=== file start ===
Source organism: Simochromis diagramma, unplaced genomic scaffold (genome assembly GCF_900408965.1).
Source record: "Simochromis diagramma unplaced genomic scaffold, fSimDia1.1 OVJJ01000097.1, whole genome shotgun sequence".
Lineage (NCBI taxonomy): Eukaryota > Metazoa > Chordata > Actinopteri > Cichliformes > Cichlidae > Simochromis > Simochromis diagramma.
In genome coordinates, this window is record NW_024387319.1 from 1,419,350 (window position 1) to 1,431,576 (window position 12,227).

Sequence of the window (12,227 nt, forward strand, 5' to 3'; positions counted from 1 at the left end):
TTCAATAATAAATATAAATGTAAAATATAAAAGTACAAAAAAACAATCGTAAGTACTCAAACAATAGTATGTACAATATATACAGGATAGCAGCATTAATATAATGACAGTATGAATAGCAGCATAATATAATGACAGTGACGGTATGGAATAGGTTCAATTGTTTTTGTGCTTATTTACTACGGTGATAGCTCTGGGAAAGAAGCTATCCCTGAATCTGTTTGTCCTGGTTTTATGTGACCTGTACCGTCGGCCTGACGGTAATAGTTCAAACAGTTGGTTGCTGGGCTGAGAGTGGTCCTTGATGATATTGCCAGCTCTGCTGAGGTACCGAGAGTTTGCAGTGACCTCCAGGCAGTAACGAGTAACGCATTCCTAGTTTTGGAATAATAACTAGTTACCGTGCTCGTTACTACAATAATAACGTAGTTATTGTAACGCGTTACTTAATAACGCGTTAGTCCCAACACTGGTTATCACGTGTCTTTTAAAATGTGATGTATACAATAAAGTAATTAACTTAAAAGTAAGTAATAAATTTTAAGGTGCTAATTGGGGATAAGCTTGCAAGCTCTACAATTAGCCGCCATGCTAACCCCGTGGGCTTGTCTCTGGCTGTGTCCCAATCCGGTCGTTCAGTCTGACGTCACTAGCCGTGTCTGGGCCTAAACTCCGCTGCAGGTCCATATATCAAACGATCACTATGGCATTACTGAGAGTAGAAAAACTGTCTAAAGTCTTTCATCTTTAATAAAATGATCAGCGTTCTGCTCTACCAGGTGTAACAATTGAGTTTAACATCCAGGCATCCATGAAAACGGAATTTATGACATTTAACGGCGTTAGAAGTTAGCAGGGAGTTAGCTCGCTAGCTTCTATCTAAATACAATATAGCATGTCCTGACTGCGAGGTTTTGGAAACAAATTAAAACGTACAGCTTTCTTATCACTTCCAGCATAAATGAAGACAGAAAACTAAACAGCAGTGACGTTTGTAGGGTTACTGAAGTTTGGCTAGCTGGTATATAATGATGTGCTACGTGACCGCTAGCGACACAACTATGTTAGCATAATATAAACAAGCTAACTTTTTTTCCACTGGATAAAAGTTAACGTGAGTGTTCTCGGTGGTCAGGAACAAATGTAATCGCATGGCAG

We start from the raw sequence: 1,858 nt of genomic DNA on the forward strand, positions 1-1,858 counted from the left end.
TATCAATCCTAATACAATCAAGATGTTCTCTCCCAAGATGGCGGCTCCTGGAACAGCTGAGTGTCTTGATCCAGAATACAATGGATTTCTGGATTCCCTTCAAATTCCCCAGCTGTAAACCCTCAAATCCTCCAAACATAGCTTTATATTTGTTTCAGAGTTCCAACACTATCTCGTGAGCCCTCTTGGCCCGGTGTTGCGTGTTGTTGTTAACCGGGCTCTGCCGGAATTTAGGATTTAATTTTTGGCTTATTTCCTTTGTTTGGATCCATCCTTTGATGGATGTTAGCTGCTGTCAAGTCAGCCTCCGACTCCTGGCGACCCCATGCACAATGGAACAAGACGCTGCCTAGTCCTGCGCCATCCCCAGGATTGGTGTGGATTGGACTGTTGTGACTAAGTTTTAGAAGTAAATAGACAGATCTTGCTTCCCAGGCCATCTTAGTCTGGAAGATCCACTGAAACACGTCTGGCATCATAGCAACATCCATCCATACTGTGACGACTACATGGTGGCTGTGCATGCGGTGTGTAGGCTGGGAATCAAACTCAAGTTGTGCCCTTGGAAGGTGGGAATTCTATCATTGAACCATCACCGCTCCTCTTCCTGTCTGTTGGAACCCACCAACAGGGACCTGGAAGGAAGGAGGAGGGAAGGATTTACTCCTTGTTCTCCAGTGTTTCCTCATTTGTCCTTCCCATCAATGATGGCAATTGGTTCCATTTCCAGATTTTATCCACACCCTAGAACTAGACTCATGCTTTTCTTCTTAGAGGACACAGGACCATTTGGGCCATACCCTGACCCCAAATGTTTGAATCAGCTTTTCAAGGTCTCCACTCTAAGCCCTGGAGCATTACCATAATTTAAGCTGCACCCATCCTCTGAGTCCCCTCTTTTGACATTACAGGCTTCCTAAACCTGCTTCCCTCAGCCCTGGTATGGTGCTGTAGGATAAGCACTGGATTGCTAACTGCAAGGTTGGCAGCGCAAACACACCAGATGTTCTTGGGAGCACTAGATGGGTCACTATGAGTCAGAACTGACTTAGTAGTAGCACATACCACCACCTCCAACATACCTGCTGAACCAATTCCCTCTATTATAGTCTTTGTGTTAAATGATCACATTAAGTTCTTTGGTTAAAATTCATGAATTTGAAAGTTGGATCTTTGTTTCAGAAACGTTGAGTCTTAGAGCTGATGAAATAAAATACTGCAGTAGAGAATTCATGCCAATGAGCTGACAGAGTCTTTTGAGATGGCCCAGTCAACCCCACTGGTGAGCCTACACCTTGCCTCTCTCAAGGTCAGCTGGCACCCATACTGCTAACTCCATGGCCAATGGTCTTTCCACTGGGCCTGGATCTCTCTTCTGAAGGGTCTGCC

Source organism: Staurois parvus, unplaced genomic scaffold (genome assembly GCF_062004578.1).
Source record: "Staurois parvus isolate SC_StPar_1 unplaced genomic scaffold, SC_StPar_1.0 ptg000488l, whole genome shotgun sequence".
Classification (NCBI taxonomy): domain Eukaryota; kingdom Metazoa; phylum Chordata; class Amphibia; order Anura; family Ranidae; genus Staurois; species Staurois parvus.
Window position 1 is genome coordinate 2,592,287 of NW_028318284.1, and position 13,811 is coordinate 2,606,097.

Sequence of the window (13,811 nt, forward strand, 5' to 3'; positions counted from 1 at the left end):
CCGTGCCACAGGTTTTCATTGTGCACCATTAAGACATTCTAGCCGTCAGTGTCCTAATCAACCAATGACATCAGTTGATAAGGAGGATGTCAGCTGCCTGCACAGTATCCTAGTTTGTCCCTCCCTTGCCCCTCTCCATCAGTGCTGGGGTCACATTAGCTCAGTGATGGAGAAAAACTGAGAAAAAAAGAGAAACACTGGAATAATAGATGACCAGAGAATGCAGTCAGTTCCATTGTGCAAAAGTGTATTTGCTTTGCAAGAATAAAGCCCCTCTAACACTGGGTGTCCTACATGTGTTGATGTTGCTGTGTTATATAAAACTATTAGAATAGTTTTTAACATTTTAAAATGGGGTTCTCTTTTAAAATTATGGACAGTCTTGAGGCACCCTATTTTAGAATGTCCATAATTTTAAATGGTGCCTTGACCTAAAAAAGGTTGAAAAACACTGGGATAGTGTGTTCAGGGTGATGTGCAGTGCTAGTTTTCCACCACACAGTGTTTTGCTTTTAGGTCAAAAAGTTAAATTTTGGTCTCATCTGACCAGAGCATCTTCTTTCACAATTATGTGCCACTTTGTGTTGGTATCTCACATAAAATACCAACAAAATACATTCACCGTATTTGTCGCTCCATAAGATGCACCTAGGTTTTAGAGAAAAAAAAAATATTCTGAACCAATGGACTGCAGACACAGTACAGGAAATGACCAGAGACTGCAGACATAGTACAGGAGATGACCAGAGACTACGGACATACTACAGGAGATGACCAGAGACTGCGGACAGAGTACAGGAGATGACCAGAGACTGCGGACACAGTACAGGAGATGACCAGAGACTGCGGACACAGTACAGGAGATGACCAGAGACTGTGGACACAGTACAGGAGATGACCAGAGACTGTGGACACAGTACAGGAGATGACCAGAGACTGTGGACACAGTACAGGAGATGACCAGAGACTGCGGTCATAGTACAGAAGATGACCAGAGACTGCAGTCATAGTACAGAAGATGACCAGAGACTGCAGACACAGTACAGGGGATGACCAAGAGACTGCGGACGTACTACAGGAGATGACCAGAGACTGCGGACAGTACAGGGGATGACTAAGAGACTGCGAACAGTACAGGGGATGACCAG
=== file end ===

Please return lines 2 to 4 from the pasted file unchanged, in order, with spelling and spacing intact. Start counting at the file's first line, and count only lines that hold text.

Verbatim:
Source record: "Simochromis diagramma unplaced genomic scaffold, fSimDia1.1 OVJJ01000097.1, whole genome shotgun sequence".
Lineage (NCBI taxonomy): Eukaryota > Metazoa > Chordata > Actinopteri > Cichliformes > Cichlidae > Simochromis > Simochromis diagramma.
In genome coordinates, this window is record NW_024387319.1 from 1,419,350 (window position 1) to 1,431,576 (window position 12,227).